Konstantin Somov was one of Russia's greatest painters, equally at home with portraits, illustrations and landscapes. His landscape, The Rainbow (1927) set the record for the price at auction for a piece of Russian art when it was sold in 2007 for $7.33 million.
He was a founder member of the Mir Iskusstva (World of Art) movement along with the likes of Leon Bakst. Set up in 1898, the following year they published a magazine with the same name.
Somov was the son of the curator of the Hermitage Museum in St Petersburg and studied at the Academy of Arts there from 1888 until 1897. From 1897 until 1899 he lived in Paris.
Somov was fascinated, not just be eighteenth century painting, but also the music of the time so it is no surprise to see him producing illustrations set in the period.
The influence of Watteau and Fragonard is evident in these illustrations, especially in this amusing picture of a lady using a chamber pot.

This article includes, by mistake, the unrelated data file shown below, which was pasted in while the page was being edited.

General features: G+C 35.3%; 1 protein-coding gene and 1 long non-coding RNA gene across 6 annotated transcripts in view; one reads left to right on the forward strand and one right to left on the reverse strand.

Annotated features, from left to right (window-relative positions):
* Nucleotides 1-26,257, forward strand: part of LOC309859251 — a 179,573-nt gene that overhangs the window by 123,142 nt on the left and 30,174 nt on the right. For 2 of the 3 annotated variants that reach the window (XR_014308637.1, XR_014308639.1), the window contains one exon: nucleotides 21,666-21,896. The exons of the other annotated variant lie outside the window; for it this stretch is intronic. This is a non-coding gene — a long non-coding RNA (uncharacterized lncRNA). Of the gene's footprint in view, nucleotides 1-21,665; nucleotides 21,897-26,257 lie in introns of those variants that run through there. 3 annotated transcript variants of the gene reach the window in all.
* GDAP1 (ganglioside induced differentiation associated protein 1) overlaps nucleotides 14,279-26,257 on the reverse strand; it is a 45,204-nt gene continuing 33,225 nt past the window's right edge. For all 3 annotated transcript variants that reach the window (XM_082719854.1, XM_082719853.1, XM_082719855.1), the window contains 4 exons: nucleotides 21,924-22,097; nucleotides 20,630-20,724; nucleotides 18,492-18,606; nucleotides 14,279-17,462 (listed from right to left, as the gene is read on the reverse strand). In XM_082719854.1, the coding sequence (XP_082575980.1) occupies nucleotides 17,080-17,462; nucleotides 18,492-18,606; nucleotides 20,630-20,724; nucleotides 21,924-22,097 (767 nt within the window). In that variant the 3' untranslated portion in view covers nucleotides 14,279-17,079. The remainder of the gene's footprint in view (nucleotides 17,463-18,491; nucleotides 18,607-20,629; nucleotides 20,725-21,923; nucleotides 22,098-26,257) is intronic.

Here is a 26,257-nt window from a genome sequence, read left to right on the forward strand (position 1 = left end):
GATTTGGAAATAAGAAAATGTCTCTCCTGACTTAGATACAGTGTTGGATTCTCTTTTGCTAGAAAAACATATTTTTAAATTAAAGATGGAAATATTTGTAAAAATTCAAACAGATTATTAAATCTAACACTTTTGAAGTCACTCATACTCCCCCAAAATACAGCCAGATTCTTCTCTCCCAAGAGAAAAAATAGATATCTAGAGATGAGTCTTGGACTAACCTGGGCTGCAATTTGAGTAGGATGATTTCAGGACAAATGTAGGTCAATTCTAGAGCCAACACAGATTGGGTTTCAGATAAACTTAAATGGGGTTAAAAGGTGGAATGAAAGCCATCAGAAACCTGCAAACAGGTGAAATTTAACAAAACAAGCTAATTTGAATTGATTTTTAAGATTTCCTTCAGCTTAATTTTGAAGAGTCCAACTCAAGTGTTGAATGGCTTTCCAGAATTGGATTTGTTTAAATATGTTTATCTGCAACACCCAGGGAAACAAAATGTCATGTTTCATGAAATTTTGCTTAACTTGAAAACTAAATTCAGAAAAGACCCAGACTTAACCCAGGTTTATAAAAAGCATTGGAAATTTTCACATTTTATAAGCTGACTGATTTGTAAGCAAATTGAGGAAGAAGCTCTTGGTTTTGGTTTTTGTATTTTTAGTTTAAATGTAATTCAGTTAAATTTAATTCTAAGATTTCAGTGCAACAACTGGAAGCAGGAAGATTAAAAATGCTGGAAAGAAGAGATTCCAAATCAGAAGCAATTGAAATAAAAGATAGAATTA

These illustrations are from a book of erotic short stories published in St Petersburg in 1918 called Le Livre de la Marquise at a time when the Russian Revolution had resulted in a temporary end to censorship in the country.
Somov had been working on these illustrations since the turn of the century. Interestingly, a later edition contained more explicit pictures including different versions of some of the originals, as can be seen above.
In the nineteen twenties Somov moved, briefly, to the United States but was not happy there and returned to Paris where he lived for the rest of his life.